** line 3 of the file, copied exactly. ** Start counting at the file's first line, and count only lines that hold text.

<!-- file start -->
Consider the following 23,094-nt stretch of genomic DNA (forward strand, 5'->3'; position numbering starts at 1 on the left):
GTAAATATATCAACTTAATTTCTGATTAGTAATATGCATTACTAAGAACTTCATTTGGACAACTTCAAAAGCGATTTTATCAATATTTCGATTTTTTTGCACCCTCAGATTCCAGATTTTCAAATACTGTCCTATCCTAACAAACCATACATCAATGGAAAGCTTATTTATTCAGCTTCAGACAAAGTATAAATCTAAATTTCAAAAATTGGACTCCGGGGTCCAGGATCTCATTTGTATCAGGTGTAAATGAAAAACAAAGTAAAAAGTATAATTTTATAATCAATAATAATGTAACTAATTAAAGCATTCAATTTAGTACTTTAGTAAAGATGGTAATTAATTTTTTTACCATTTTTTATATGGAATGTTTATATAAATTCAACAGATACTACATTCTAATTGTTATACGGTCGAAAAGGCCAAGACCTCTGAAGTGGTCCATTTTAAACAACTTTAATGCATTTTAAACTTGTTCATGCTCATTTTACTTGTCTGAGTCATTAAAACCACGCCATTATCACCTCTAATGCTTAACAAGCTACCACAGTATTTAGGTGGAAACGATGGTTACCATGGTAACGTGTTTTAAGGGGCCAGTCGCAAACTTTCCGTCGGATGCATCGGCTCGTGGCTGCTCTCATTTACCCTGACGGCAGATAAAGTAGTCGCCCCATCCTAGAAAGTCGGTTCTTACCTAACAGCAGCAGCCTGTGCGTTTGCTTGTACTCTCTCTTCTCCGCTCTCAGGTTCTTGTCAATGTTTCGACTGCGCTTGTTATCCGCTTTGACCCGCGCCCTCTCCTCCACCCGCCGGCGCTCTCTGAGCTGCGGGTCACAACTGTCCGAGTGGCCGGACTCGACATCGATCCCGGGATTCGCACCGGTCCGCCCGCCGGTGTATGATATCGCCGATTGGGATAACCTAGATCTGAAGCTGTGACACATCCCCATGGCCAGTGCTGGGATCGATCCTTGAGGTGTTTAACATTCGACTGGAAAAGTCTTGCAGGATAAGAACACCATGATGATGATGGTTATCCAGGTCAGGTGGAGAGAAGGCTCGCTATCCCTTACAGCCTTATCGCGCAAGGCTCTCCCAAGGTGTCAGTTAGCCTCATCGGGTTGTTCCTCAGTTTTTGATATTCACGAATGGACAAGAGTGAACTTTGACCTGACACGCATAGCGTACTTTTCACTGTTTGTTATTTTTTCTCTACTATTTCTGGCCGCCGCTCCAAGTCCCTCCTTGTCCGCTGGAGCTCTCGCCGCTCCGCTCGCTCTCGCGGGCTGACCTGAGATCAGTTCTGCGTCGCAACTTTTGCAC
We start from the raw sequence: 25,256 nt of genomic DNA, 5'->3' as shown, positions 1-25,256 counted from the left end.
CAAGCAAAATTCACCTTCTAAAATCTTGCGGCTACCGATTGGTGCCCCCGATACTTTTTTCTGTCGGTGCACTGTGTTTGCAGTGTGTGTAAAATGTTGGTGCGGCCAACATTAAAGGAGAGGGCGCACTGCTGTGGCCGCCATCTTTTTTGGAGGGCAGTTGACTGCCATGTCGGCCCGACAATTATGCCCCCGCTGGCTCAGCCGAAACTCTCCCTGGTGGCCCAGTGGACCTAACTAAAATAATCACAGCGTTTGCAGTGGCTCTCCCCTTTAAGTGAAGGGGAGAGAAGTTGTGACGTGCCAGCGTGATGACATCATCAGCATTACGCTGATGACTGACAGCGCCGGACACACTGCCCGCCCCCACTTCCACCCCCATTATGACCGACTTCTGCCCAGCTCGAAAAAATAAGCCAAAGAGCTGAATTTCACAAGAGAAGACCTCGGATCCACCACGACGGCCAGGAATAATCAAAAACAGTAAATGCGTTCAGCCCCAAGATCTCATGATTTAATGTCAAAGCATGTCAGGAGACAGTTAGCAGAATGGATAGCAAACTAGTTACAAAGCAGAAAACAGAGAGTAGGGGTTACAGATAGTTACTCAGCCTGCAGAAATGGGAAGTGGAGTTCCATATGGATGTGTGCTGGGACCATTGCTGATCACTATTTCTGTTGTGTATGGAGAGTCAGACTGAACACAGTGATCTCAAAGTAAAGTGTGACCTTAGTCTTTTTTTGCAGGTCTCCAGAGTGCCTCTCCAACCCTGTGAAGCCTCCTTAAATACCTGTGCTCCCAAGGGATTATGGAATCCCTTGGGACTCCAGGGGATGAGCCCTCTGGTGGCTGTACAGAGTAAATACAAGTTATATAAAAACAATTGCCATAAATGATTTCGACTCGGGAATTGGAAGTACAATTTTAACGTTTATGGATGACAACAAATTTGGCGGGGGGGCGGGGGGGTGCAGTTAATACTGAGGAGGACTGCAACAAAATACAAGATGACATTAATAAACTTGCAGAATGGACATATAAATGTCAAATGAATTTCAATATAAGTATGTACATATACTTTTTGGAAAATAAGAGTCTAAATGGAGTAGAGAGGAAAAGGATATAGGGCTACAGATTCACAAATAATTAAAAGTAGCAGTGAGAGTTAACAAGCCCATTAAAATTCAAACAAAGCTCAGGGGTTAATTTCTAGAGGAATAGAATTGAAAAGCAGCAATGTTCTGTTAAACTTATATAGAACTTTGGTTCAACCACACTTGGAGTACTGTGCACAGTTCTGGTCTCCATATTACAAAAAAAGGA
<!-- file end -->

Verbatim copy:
We start from the raw sequence: 25,256 nt of genomic DNA, 5'->3' as shown, positions 1-25,256 counted from the left end.